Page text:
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.: Fluffy bunny tale
The only full skeleton of an Isle of Man Rabbit ever discovered is currently on show at the Manx Museum.

The specimen is almost four feet tall to the shoulder and was given the latin name cuniculus manximia when it was discovered by archaeologists at Scarlett Point in Castletown in 1962.

The skeleton caused great controversy in the scientific world when it was unearthed by Dr Graeme Qualtrough. He claimed the sheer size of the rabbit meant it was likely to have been the common ancestor of many other Manx mammals, including the Island’s trademark tailless cats.

However, German professor Dr Klaus von Vaffelschnauss was in the Isle of Man at the time and decided to investigate the Scarlett site further. He managed to find two complete human skeletons in strata which was 23 million years old. This led him to postulate the theory that somehow a Manx time machine had been invesnted, its creators had travelled into the past and bred the rabbits for food.

More recently, advances in DNA sampling and genetic technology allowed boffins to clone the rabbit from ancient traces of marrow. They hoped to settle the argument about the animal’s origin once and for all.

But there was great dismay when researchers discovered their specimens missing on the day they were due to mature into adults – and the reinforced cages were severely damaged.

A further batch was created – but in the meantime some leading biologists at the Manx government laboratories claimed the rabbits suffered from an extreme allergenic reaction to sunlight and had exploded as dawn filtered through the windows. This, they said, explained the rarity of the fossils and the animal’s sudden (almost overnight) extinction.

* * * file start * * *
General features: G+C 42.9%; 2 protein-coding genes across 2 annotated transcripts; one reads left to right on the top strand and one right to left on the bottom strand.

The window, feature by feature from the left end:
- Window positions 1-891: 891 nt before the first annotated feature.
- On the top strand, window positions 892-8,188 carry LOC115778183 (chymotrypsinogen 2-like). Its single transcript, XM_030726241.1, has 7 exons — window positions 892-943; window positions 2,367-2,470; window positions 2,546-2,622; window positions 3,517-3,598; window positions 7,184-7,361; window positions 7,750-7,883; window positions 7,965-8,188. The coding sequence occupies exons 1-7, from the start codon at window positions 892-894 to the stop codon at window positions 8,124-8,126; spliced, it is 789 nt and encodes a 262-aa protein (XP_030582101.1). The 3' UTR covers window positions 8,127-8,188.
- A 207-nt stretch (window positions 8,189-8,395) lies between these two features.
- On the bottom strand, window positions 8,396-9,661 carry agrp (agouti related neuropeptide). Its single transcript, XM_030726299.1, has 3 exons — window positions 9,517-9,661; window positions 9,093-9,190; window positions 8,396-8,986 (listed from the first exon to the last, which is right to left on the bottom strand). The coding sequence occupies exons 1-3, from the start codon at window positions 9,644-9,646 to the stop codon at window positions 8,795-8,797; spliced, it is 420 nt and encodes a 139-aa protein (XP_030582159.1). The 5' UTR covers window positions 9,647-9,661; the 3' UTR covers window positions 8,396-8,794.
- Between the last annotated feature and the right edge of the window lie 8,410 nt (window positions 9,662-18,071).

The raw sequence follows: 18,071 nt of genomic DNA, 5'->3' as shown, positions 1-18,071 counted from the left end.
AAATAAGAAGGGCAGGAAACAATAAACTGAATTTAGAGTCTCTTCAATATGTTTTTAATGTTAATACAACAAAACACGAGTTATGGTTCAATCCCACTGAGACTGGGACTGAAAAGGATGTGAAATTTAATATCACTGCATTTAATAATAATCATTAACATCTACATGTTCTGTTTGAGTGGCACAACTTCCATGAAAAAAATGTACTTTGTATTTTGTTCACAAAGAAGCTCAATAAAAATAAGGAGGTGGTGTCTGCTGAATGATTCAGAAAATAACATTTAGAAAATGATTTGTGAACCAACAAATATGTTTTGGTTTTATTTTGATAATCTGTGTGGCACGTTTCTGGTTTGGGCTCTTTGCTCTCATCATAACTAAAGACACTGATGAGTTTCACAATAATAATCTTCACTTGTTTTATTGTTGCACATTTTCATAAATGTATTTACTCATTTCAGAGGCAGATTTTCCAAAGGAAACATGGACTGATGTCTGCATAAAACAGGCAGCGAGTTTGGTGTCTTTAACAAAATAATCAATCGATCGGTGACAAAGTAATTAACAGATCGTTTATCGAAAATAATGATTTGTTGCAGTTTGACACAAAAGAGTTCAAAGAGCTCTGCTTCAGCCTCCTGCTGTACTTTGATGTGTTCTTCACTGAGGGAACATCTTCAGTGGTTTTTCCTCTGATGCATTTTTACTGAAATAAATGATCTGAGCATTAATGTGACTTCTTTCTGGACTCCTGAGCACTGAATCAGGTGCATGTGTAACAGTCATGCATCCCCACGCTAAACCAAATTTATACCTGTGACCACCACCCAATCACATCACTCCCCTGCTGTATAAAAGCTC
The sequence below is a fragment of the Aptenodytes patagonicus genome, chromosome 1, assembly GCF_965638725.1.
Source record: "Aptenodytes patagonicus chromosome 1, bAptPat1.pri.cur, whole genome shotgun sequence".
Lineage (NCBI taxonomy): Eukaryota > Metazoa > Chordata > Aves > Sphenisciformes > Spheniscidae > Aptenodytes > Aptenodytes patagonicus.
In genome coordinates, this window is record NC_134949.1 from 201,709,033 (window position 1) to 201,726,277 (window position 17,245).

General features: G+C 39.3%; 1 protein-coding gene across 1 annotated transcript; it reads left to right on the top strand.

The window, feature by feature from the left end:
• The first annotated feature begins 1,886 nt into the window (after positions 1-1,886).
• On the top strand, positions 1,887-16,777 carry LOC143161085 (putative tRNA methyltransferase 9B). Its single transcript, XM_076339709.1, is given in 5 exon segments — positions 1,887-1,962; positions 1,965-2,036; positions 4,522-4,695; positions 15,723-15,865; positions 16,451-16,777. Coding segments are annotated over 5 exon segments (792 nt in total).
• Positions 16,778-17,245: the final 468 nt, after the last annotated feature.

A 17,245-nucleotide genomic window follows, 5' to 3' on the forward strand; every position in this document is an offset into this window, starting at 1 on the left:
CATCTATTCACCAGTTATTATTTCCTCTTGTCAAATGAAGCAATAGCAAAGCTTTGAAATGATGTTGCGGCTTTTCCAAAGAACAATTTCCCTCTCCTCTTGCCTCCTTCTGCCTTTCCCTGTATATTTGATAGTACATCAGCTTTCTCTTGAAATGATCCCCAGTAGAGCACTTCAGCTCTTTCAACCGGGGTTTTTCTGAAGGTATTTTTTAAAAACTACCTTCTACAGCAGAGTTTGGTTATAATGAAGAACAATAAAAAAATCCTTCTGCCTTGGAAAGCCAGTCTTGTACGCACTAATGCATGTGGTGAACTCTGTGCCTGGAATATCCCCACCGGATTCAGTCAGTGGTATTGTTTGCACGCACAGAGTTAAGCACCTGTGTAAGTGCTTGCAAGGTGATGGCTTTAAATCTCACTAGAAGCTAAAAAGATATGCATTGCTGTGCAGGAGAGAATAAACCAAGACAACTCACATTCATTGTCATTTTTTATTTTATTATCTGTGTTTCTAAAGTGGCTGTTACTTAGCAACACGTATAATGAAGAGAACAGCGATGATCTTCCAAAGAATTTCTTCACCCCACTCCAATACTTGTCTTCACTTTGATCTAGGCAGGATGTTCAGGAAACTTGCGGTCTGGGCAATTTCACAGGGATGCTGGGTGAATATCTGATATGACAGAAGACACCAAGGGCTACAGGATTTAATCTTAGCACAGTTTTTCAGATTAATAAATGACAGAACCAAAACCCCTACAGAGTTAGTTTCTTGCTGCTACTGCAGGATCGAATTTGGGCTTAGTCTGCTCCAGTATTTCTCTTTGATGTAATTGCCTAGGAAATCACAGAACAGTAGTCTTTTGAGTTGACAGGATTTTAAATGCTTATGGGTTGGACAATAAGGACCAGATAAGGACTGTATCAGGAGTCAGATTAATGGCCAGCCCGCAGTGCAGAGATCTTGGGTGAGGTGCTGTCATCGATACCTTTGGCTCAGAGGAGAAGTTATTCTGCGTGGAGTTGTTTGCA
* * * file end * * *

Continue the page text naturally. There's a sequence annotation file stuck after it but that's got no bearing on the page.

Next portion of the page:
A round-the-clock watch was put on the ancient bunnies, which were kept in a sealed room covered by more than twenty CCTV cameras. This led to one of the most incredible scientific breakthroughs of the twentieth century as the cameras captured the rabbits vaporising with an actinic flash.

Later analysis showed the rabbit’s hadn’t in fact exploded – but they had disappeared. Further scans of the laboratory showed they had spontaneously travelled backwards in time.

A bug in the DNA replication was blamed for the phenomena, and there was a huge amount of scientific activity as various investigators attempted to discover whether the principle could be used to send humans backwards in time.

But the first experiment on a single-celled amoeba proved disastrous when the entire laboratory was all but destroyed in a huge explosion which not only destroyed the subject but also vaporised all of the research data.

Fortunately, nobody was hurt in the blast, but to this day the question remains whether the rabbits existed before the scientists managed to send two batches of them back into the primeval ages.

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Written at 16:04 by G
1 comments | links to this post

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